Although Ginsburg is one of the nation’s most socially liberal justices — supporting legalized abortion and same-sex marriage, for example — the film aims for broad appeal by spotlighting her targeting of sexually discriminatory laws. She complains that wives should not have to sign up for credit cards in their husbands’ names. She says women aren’t allowed to work overtime. She notes that there were no women’s restrooms when she began attending law school.

The words “abortion” is never heard in On the Basis of Sex, even though she became one of the biggest supporters of its legalization. Perhaps this is because Ginsburg didn’t play a direct role in the 1973 ruling.

The result is that people from both parties can watch the film and cheer her, even if her legal philosophy needs questioned. One such example is when Ginsburg in the film argues that times are changing and that the law is behind the public sentiment. This begs the question: Then why not pressure the legislature to change the law? Or change the legislature?

In fact, the real-world Ginsburg said in 2013 that she regretted how abortion was legalized — with one case overturning all pro-life laws nationwide. Roe, she said, became “a symbol for the right to life movement.” She would have preferred a piecemeal approach to legalizing abortion — although, for sure, it still would have come through the legal process.

“That would have been my ideal vision of how this would have been evolved,” she said.

Like the real-world Ginsburg, the big-screen Ginsburg (played by Felicity Jones) supports incremental change, too. Her goal in the film is to take on each law where men and women are viewed differently. Supposedly, there were 178 of them. When the three justices ask her if she’s wanting to overturn all 178 laws, she says, “no.” She’s only fighting to overturn one section of the tax law. Legal attacks on the other ones will come later.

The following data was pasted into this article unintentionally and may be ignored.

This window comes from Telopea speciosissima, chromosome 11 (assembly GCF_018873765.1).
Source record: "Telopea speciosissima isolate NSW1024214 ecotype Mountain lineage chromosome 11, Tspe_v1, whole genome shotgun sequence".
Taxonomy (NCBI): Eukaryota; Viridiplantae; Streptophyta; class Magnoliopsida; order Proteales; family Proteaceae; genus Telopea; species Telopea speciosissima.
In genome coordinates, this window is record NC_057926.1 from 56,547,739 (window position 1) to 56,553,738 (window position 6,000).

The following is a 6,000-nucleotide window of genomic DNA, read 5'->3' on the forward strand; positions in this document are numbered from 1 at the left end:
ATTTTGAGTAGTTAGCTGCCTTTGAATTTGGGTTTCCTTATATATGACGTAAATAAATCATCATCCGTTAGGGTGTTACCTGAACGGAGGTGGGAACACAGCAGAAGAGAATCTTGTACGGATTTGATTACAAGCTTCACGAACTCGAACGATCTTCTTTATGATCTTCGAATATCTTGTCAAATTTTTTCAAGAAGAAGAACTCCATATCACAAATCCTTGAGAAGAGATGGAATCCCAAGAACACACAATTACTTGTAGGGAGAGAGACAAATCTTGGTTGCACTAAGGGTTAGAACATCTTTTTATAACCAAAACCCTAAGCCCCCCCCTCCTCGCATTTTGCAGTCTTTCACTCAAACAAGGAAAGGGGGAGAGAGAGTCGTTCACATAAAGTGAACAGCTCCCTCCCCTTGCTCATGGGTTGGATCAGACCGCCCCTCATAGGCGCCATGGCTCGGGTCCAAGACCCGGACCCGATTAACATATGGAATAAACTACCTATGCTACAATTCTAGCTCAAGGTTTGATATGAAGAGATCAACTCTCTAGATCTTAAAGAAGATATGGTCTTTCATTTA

“We’re not asking you to change the country,” she says. “That’s already happened without any court’s permission. We’re asking you to protect the right of the country to change. Our sons and daughters are barred by law from opportunities based on assumptions about their abilities.

“You have the power to set the precedent that will get us started.”        

There’s a lot to like about Ginsburg in On the Basis of Sex. She fought for common-sense women’s rights that all women today — conservative and liberal — enjoy. She backed an incremental approach that leaders in any movement would be wise to use. She also was a devoted mother of two children and a wife. The film shows her caring for her sick husband when he faced the possibility of death after a testicular cancer diagnosis. She even attended his classes and took notes. (He was in law school, too.)

But lurking in the background, unsaid, is her stance on more controversial decisions. As a Supreme Court justice in 2000, she voted with the majority for legalized legal partial-birth abortion — a procedure in which an unborn late-term baby is partially delivered, feet-first, before its brain is suctioned. When a similar case came before the court in 2007, she voted the same way again, although this time she was in the minority. In 2018, she joined dissenting justices who would have required pro-life pregnancy centers to hang signs about the availability of abortion.